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Voices: I love you too much to let you fail

Denver teacher Vanessa Lugo-Acevedo was recently honored by the White House. The daughter of immigrants, she describes why a child’s cultural background must be viewed as an asset.

There are no words to adequately express how deeply honored I am to be receiving the Champions of Change award. As a Hispanic female, a child of immigrants and an English language learner, I feel that my entire life I have been preparing to engage in this work in our community.

Upon graduating from UCLA in 2010, I entered the profession of teaching through Teach for America, an alternative licensure program founded by Wendy Kopp, whose mission is to place high-achieving college graduates as teachers in our highest-need schools. I was placed as a bilingual educator, meaning I could be hired as anything from a pre-K teacher to a high school Spanish teacher.

I will never forget my first and only teaching interview with the staff at Cole Arts and Science Academy in Denver. It lasted for about 15 minutes over Skype. It was the last question and my answer to that question that changed my life: Why should we hire you over anyone else?

My response: I see myself reflected in the students that I will be teaching. I grew up in a low-income neighborhood and I received free lunch at school. My parents are immigrants from Mexico and when I began school, they did not speak English and neither did I. I want to demonstrate to my students and families that there are no limits to what they can accomplish.

Querer es poder. Where there is a will, there is a way.

Reflecting my students racially, culturally and linguistically

In my classroom, grassroots transformational change has revolved around the idea that a student’s background and culture should be an asset. It should never be considered a barrier to success. This mindset has illuminated my path in education both in and outside of the classroom.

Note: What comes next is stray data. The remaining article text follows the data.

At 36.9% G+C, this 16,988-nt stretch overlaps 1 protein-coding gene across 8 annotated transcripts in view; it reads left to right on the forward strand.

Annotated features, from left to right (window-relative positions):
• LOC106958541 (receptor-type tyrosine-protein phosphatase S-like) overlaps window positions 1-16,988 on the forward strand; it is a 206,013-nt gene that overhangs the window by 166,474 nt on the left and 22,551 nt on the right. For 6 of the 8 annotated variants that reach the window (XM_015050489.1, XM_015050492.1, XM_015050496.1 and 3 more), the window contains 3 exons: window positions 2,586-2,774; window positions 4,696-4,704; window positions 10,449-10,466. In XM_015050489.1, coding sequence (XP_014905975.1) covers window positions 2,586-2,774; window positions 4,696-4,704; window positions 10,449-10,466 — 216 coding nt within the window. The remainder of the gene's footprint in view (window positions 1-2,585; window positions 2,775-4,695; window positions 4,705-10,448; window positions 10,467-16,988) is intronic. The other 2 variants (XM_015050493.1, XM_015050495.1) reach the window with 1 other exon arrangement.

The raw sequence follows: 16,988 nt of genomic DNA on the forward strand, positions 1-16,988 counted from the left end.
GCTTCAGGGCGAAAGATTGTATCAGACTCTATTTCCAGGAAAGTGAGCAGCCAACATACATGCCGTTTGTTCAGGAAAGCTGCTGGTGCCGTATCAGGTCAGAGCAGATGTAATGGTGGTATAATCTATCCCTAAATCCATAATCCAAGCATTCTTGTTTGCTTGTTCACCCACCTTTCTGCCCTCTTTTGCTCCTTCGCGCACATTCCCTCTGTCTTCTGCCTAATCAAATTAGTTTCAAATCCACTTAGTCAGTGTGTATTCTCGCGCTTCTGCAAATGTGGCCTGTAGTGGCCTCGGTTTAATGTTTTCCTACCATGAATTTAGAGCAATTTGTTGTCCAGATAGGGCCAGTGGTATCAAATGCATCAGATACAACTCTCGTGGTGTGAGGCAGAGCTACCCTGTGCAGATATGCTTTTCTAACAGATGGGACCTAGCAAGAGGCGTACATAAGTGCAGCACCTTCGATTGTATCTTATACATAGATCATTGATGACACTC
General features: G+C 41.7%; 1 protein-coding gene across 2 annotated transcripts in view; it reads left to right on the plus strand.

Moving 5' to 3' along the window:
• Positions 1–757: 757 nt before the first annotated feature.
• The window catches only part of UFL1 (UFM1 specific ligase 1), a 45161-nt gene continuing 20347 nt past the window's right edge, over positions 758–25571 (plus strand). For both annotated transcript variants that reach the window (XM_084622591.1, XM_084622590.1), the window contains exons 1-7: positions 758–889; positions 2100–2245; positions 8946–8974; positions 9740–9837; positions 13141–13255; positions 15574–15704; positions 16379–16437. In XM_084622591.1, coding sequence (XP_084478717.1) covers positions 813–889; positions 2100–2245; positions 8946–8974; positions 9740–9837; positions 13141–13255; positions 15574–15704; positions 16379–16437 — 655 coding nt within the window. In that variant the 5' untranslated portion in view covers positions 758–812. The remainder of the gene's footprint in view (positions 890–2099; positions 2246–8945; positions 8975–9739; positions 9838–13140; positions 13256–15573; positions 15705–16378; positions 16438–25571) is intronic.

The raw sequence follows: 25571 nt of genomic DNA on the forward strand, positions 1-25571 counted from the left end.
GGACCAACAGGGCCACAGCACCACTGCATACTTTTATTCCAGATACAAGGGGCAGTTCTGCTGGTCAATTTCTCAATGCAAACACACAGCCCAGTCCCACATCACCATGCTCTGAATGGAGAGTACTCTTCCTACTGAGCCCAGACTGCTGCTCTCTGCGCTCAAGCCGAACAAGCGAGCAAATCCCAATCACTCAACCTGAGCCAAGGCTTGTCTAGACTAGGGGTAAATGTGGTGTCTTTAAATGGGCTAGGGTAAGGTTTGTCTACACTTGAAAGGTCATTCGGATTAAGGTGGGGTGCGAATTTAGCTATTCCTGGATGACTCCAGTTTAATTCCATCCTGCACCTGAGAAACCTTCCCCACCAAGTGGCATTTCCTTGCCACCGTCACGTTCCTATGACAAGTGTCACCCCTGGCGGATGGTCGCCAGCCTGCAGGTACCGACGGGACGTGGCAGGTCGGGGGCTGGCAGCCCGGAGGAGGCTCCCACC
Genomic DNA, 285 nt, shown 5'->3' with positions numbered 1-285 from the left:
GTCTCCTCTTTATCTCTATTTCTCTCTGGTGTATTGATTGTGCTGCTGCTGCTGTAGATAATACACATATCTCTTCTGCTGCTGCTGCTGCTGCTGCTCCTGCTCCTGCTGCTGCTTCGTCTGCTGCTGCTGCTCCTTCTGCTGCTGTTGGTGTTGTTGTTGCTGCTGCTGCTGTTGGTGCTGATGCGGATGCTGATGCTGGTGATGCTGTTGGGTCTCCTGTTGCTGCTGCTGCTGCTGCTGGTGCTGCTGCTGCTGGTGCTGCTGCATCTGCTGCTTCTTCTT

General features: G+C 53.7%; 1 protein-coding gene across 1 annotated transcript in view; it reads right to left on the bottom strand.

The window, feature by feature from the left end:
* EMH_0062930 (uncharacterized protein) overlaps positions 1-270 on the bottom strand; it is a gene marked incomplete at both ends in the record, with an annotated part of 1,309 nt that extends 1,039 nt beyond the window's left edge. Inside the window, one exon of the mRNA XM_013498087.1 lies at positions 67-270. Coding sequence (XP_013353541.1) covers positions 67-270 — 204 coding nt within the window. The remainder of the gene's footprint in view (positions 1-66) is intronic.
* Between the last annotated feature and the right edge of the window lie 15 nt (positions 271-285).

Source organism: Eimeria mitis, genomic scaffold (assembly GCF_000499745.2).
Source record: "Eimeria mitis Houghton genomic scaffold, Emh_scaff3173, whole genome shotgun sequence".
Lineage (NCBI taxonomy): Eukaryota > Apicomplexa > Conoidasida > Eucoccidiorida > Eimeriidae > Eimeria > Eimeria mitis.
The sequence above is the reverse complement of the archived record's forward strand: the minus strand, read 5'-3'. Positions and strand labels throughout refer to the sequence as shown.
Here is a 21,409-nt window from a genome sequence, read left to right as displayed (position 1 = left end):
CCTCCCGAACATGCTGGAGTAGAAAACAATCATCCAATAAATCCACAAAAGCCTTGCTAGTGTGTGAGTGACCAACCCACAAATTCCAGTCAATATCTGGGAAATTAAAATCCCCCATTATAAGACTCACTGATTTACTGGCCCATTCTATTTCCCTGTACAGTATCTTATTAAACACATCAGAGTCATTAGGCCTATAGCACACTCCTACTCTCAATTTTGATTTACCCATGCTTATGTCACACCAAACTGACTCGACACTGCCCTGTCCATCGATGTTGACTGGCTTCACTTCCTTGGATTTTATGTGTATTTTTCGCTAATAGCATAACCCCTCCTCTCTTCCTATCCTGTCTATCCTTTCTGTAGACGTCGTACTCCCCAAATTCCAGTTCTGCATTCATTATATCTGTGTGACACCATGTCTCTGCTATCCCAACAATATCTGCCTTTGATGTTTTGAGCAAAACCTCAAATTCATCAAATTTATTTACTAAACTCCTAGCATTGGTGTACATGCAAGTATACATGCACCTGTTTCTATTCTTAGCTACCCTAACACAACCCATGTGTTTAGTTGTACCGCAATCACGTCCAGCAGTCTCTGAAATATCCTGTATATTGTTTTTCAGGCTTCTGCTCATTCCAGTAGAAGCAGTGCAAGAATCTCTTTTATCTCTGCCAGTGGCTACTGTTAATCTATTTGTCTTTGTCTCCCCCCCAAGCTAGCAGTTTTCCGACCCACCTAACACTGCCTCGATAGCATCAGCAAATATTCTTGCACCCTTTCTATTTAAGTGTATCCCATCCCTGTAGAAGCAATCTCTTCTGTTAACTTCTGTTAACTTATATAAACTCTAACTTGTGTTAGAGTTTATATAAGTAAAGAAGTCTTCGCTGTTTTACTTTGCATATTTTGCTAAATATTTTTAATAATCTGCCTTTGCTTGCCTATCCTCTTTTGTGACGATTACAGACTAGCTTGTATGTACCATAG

In my practice as a bilingual educator, my belief is carried out in viewing and using my students’ and families’ native language as a sacred tool to learn English and in English. It has helped increase student engagement in my classroom by ensuring that the lessons I teach my students are reflective of who they are racially, culturally and linguistically.

As a first-year teacher, this began as simply making sure the classroom environment was representative of the students in our classroom as well as being intentional about the texts that I selected for our read aloud, making sure that they reflected my student’s cultures and their interests.

When I saw how much more my students enjoyed the books that had characters that looked like them, I was motivated to make my curriculum student-centered. I began to design more learning experiences that affirmed the diversity within our classroom incorporating students’ native language, musical interests as well as favorite foods.

In order for students to value and see their background and culture as an asset, we as educators MUST see our students’ cultures and backgrounds as assets.